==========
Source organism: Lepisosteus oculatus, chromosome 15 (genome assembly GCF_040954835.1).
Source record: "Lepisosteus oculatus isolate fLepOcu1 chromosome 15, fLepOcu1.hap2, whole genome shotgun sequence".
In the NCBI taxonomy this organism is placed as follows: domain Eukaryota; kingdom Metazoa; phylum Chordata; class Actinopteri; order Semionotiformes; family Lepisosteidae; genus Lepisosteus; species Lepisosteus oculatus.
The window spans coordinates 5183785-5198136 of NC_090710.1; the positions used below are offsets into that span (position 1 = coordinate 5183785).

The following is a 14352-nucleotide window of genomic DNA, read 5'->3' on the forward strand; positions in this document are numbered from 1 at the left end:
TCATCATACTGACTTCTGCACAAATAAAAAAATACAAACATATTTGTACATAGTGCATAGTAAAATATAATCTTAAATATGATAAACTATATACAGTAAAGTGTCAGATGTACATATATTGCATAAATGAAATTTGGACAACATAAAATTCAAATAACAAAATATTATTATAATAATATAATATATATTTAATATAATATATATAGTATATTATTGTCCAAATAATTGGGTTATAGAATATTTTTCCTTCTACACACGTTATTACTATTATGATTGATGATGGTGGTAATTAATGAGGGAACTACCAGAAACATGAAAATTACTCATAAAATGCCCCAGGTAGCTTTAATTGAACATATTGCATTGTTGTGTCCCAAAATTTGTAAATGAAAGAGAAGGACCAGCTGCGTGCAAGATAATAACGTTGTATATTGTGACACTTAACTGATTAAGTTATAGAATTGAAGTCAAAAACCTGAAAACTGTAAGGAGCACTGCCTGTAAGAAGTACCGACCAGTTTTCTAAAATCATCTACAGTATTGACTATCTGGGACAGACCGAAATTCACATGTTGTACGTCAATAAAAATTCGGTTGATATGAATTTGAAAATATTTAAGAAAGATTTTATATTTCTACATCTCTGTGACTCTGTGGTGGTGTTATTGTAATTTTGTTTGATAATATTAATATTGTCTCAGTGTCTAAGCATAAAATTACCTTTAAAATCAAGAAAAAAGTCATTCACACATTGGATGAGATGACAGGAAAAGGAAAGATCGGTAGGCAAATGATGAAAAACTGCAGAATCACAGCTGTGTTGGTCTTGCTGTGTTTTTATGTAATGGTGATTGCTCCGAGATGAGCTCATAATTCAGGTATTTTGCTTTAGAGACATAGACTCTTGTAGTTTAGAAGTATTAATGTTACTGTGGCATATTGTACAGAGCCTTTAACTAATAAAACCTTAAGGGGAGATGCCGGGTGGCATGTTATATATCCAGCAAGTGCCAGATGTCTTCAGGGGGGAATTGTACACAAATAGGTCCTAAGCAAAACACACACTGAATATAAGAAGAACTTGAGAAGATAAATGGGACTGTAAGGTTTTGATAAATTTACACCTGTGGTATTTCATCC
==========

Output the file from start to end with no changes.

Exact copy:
Source organism: Lepisosteus oculatus, chromosome 15 (genome assembly GCF_040954835.1).
Source record: "Lepisosteus oculatus isolate fLepOcu1 chromosome 15, fLepOcu1.hap2, whole genome shotgun sequence".
In the NCBI taxonomy this organism is placed as follows: domain Eukaryota; kingdom Metazoa; phylum Chordata; class Actinopteri; order Semionotiformes; family Lepisosteidae; genus Lepisosteus; species Lepisosteus oculatus.
The window spans coordinates 5183785-5198136 of NC_090710.1; the positions used below are offsets into that span (position 1 = coordinate 5183785).

The following is a 14352-nucleotide window of genomic DNA, read 5'->3' on the forward strand; positions in this document are numbered from 1 at the left end:
TCATCATACTGACTTCTGCACAAATAAAAAAATACAAACATATTTGTACATAGTGCATAGTAAAATATAATCTTAAATATGATAAACTATATACAGTAAAGTGTCAGATGTACATATATTGCATAAATGAAATTTGGACAACATAAAATTCAAATAACAAAATATTATTATAATAATATAATATATATTTAATATAATATATATAGTATATTATTGTCCAAATAATTGGGTTATAGAATATTTTTCCTTCTACACACGTTATTACTATTATGATTGATGATGGTGGTAATTAATGAGGGAACTACCAGAAACATGAAAATTACTCATAAAATGCCCCAGGTAGCTTTAATTGAACATATTGCATTGTTGTGTCCCAAAATTTGTAAATGAAAGAGAAGGACCAGCTGCGTGCAAGATAATAACGTTGTATATTGTGACACTTAACTGATTAAGTTATAGAATTGAAGTCAAAAACCTGAAAACTGTAAGGAGCACTGCCTGTAAGAAGTACCGACCAGTTTTCTAAAATCATCTACAGTATTGACTATCTGGGACAGACCGAAATTCACATGTTGTACGTCAATAAAAATTCGGTTGATATGAATTTGAAAATATTTAAGAAAGATTTTATATTTCTACATCTCTGTGACTCTGTGGTGGTGTTATTGTAATTTTGTTTGATAATATTAATATTGTCTCAGTGTCTAAGCATAAAATTACCTTTAAAATCAAGAAAAAAGTCATTCACACATTGGATGAGATGACAGGAAAAGGAAAGATCGGTAGGCAAATGATGAAAAACTGCAGAATCACAGCTGTGTTGGTCTTGCTGTGTTTTTATGTAATGGTGATTGCTCCGAGATGAGCTCATAATTCAGGTATTTTGCTTTAGAGACATAGACTCTTGTAGTTTAGAAGTATTAATGTTACTGTGGCATATTGTACAGAGCCTTTAACTAATAAAACCTTAAGGGGAGATGCCGGGTGGCATGTTATATATCCAGCAAGTGCCAGATGTCTTCAGGGGGGAATTGTACACAAATAGGTCCTAAGCAAAACACACACTGAATATAAGAAGAACTTGAGAAGATAAATGGGACTGTAAGGTTTTGATAAATTTACACCTGTGGTATTTCATCC